Sunscreen advice from a lululemon bag?

Myth Debunked: Sunscreen absorbed into the skin is worse for you than sunshine.


Many young fitness enthusiasts have been spotted carrying the signature red lululemon bags after purchasing from the popular fitness apparel store.  Typically these bags are covered with inspiring messages that encourage their shoppers to lead a more positive and active lifestyle.  However, one message caught my eye that wasn't inspiring or motivating.  In fact it was alarming to read and I thought that I would clarify for folks that are unfamiliar with the meaning behind it.

The bag reads: Sunscreen absorbed into the skin might be worse for you than sunshine. Get the right amount of sunshine.

This message raises so many questions for people who shop there.  Is sunscreen bad for me now?  What’s the right amount of sunshine?

Dr. Kyle’s thoughts:

I get asked frequently about the safety of many chemicals found in sunscreens or the “nano” particles in sunblocks.  I typically recommend a physical sunblock containing zinc oxide or titanium dioxide.  I feel these provide the most sun protection and are often better for patients with sensitive skin, including babies and small children.  A very small amount of these particles may be absorbed into the skin; however, most of the studies investigating this were done with quantities of sunblock applied on the skin far exceeding normal, daily use.  We do feel sunblocks and sunscreens are perfectly safe, and you all will be the first to know if I find otherwise!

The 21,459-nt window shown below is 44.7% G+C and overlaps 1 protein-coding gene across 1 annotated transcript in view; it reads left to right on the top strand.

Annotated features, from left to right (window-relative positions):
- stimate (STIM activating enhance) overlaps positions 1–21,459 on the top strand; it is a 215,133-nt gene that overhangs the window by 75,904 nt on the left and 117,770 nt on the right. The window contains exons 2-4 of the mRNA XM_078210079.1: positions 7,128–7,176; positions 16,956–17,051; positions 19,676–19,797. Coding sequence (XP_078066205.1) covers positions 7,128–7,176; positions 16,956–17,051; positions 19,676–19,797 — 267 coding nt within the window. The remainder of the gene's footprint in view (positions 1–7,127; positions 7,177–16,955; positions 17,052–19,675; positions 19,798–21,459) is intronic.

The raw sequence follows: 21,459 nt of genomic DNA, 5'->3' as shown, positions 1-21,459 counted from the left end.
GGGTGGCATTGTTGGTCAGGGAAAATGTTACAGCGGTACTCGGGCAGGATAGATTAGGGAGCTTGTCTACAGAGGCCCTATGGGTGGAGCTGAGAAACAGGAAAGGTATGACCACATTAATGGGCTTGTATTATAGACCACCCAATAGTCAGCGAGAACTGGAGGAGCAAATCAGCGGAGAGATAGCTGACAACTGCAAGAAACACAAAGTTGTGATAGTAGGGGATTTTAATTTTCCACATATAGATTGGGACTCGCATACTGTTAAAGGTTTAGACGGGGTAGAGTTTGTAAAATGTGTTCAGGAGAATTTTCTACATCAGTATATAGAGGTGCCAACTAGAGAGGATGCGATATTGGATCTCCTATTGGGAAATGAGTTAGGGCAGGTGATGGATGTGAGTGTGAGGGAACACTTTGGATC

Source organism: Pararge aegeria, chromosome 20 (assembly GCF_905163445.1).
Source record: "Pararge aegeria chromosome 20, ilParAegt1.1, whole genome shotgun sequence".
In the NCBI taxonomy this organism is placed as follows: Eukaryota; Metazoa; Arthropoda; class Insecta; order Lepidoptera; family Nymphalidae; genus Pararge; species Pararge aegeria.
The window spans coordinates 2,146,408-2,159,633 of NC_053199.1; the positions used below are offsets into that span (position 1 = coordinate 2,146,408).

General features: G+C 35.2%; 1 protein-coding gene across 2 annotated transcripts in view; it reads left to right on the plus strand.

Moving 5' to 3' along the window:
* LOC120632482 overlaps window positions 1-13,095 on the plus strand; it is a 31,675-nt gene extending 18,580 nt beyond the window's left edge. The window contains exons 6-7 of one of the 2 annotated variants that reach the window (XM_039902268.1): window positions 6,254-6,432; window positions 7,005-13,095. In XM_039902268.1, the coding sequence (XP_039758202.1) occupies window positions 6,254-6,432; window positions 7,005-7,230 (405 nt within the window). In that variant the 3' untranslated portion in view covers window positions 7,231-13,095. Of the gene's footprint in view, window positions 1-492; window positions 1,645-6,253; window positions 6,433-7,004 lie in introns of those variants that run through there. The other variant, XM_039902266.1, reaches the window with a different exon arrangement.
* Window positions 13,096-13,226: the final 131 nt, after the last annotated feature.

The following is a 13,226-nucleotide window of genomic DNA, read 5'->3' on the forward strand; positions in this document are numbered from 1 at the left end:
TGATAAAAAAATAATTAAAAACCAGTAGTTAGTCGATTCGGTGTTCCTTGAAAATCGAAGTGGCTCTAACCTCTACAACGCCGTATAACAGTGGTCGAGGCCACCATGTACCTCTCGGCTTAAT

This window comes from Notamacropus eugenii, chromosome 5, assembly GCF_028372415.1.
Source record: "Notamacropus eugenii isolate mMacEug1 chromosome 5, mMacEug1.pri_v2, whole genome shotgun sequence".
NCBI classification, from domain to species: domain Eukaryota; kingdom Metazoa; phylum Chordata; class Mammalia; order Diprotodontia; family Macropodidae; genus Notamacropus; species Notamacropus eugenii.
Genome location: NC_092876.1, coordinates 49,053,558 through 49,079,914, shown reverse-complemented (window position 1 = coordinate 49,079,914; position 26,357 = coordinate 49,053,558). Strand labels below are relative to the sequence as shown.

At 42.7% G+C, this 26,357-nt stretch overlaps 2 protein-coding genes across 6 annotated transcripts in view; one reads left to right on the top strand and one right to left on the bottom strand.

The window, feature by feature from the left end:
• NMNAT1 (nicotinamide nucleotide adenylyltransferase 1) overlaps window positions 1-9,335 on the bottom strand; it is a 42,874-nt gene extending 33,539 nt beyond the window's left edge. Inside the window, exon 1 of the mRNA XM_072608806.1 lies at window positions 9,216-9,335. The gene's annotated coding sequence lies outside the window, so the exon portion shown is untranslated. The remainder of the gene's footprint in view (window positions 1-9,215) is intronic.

Here's what we do know about sun protection: sunblock, sunscreen, hats, and sun protective clothing help prevent cancer!  The first 18 years of life are especially important for the prevention of melanoma, the most dangerous form of skin cancer.  We encourage people to get outside and have fun, but be smart about it.  If you are going to be outside and wearing something cute like the Free to be Wild Strappy Sports Bra featured below, then make sure you wear your sunscreen!  Seek shade when possible and reapply as directed! 

Ryan KeaheyComment